Angry demonstrators waving slogans such as 'Stop Hitler-Lover Irving Now' and 'Gas Irving Now' besieged the meeting at International Students House, Portland Street, London. Scuffles broke out with police and five demonstrators were arrested.
After the meeting, Mr Irving blamed the controversy on rival historians jealous of his latest coup and reiterated to reporters his view that Auschwitz 'was undoubtedly a brutal slave labour camp but it wasn't a factory of death. The gas chambers were a figment of British propaganda.'
As disclosed last week by The Independent, Mr Irving had been in Moscow on behalf of the Sunday Times preparing a translation of what is thought to be the only complete version of the diaries of Hitler's propaganda minister. He has been criticised as an unsuitable person to handle such material and the Sunday Times, which is paying him a six-figure sum, has been criticised for employing him.
According to a man at yesterday's meeting, who did not wish to be named, Mr Irving told his audience that he had experienced a tremendous feeling being the first person to read the diaries. He had seen something that had made him revise some of his thinking, but he could not give any details because of his contract with the Sunday Times.
Later, he strongly denied suggestions that he might translate the diaries in a way that suited his politicial views. 'Anybody who suggests that is being grossly defamatory, with all that that implies,' he said.
'The Sunday Times has already received from me large sections of the diaries already translated and nobody has any basis for that allegation.'
The diaries, he added, were 'the biggest historical find in 20 years and all my rivals are swooning with rage. It is the innermost workings of Hitler's deliberations. He's taken this man into his confidence at every stage.'
The serialisation of the diaries is due to begin next week. Yesterday The Independent on Sunday asked the editor of the Sunday Times, Andrew Neil, about the claims of a Swiss citizen, Francois Genoud, to copyright over Goebbels's writings. Mr Genoud is an admirer of Hitler and is associated with Nazi causes.
Mr Neil said that if Mr Irving and Mr Genoud had reached any arrangement over Mr Irving's intended book on Goebbels, that was Mr Irving's affair. But the paper had not dealt and would not deal with Mr Genoud and would never pay him money. Mr Genoud may have had a past in the Nazi party: 'We're not talking about an amateur Nazi like Irving here,' said Mr Neil.
Mr Irving, on his arrival from Moscow, was taken from the Aeroflot plane by police and escorted from the airport through a side exit, avoiding the arrivals hall. He headed for central London and was later seen by a policeman carrying two suitcases and walking up Portland Street towards the crowd of demonstrators. 'I'm David Irving and I'm late for a meeting,' he said. Fearing for his safety, the police escorted him to his meeting through a back entrance.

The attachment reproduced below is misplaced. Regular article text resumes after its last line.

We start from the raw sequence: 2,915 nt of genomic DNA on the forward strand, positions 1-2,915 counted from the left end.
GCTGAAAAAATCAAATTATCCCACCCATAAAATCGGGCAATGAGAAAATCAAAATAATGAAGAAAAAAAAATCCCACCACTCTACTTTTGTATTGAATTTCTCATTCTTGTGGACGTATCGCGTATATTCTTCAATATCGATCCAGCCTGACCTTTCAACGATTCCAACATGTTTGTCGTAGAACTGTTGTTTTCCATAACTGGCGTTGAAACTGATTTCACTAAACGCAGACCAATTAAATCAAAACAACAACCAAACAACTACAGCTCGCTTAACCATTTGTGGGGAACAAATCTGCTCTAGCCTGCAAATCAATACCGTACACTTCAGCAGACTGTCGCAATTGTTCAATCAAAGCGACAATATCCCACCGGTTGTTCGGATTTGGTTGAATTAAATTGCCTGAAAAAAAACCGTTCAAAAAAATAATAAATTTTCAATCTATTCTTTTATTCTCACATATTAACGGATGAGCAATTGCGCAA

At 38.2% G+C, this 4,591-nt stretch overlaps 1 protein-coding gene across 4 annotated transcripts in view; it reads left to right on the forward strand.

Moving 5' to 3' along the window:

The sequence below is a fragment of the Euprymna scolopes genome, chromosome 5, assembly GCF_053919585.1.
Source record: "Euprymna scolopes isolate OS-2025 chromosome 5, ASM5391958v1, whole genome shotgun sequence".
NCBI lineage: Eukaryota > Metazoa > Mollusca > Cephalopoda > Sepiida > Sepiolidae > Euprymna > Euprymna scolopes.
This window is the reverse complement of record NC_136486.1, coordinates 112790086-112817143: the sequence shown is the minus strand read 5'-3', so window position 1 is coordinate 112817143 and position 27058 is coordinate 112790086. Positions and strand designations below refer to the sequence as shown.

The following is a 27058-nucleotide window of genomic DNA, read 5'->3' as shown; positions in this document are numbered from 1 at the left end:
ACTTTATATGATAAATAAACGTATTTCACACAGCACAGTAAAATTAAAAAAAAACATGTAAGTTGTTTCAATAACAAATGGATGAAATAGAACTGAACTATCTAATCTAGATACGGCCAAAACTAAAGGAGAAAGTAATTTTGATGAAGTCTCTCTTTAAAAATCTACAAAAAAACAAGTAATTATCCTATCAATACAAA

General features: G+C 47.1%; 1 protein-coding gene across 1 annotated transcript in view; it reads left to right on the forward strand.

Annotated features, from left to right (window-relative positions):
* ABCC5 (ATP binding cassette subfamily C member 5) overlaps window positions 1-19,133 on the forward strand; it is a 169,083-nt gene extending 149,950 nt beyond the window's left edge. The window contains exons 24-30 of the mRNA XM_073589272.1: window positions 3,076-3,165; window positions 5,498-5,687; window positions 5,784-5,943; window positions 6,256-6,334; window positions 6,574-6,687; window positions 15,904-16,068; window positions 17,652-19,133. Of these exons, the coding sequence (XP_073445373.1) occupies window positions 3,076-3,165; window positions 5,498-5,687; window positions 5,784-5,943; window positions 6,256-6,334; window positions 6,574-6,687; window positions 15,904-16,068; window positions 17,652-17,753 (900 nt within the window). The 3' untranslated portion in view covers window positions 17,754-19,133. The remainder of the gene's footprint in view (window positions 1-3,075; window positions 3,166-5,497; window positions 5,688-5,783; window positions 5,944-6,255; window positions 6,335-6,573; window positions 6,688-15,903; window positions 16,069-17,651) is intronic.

A leaflet advertising the seminar said it was organised by a group of students of Second World War history to 'consider the Holocaust'.
The leaflet stated: 'As a result of Jewish media control, most Britons are unaware that in recent years a growing number of 'Revisionist' historians . . . have formed the opinion that while anti-Jewish atrocities were perpetuated by the Germans during the war, the core 'Holocaust' story that six million Jews were systematically exterminated in gas chambers and then incinerated in ovens, cannot be sustained . . .'
Sources inside the seminar said Mr Irving received a rapturous welcome and spoke out for free speech, saying he would never give in to repression.
The demonstrators discovered the venue for yesterday's seminar by following guests from a rendezvous at a West End hotel. The guests had been vetted by the British National Party, which was thought to have helped to organise the meeting.
The demonstration had been arranged in protest at the seminar, but some of the anger was directed at Mr Neil. The organisers, the Campaign Against Fascism in Europe, described Mr Irving as 'probably the world's leading apologist for Hitler' and said he was regarded by open fascists throughout Europe as 'the Fuhrer'. A leaflet handed to passers-by said: 'His ideas are being enormously boosted by Andrew Neil, who is either an absolute idiotic donkey or only interested in his circulation figures'.
Copyright claim, page 13
Irving the historian, page 24
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